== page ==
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Re: The magic security CD disc Re: HTTP proxies
- From: Alex Bligh
- Date: Mon Dec 09 12:55:11 2002
--On 09 December 2002 08:39 -0800 Scott Francis <firstname.lastname@example.org>
I've had lots of people off-list me to say how wonderfully secure X Y or Z
OS distribution is. I am quite sure there is indeed a huge variation. MS
fits somewhere into the scale too.
The sort of thing I meant though, for example, was how many Linux/BSD
distributions, on a *desktop* install, when you select a caching
nameserver, have it only bound to 127.0.0.1 rather than bound to
INADDR_ANY? Yes, you can tweak the config file, but what % of menu-using
users know they should do that, and, if so, do it? How many machines
then got infected by a BIND worm that needn't have done?
Taking off my evangelism hat for a moment, I think commercial software
vendors in general will continue to ship whatever maximizes profit. When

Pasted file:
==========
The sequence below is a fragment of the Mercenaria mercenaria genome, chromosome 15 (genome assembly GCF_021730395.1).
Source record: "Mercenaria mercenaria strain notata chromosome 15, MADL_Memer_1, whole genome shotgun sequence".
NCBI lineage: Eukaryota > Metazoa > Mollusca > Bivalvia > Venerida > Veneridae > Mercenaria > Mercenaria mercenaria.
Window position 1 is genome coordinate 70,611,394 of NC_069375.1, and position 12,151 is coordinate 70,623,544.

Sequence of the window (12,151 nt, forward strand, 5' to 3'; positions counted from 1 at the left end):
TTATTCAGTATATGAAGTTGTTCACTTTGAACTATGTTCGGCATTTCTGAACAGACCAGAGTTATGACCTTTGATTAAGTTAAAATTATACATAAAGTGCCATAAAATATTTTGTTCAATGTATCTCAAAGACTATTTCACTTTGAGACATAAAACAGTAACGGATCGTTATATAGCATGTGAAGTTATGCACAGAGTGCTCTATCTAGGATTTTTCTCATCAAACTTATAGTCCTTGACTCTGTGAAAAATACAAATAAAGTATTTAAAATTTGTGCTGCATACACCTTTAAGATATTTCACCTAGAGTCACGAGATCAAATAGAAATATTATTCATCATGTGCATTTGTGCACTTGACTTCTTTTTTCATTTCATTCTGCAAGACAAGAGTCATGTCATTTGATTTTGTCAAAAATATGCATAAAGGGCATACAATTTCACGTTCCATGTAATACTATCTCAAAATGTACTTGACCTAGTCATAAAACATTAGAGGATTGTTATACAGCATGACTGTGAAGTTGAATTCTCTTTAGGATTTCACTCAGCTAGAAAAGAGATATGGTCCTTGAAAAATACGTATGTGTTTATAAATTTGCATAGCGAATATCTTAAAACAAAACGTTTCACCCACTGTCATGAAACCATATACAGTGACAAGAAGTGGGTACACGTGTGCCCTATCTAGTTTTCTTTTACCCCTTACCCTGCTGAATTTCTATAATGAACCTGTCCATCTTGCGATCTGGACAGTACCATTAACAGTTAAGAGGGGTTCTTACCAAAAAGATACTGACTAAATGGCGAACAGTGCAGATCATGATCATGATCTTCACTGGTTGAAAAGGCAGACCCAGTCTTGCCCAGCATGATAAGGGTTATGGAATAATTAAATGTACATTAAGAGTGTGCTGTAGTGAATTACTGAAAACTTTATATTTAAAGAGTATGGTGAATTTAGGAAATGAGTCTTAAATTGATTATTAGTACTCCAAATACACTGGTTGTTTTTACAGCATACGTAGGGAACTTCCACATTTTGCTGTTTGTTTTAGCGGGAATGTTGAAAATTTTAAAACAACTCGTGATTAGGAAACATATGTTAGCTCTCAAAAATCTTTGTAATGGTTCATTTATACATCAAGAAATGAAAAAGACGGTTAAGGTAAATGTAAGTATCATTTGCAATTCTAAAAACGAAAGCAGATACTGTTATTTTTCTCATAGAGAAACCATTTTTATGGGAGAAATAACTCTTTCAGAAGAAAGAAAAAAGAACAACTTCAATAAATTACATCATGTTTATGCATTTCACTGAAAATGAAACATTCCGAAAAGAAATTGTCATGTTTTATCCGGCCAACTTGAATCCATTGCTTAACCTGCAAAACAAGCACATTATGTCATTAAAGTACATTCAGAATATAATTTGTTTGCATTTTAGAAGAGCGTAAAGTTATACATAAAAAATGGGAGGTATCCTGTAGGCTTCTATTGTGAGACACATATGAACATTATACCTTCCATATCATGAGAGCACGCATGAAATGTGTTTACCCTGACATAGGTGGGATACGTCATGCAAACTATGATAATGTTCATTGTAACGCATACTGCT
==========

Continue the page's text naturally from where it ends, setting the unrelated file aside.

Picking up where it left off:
it becomes unprofitable to ship insecure buggy bloatware (through legal
liability, for instance), companies will stop doing so.
This is exactly my point. If the US government (which appears to be taking
an interest), took an interest in making life less comfortable (read
profitable) to ship insecure OS's, vendors will start stopping. Until then,
security is only something they need package in for those who think they
need it - as opposed to 'for the common good'.
From the point of view of traditional microecomics, operating system
security has 'externalities' - i.e. costs incurred by third parties. Much
the same as pollution. In the general case, sufficient externalities are a
good reason to examine some form of government intervention (taxation,
regulation etc.). Even when the problems are international, there are
historical precedents (drug regulation for instance) for international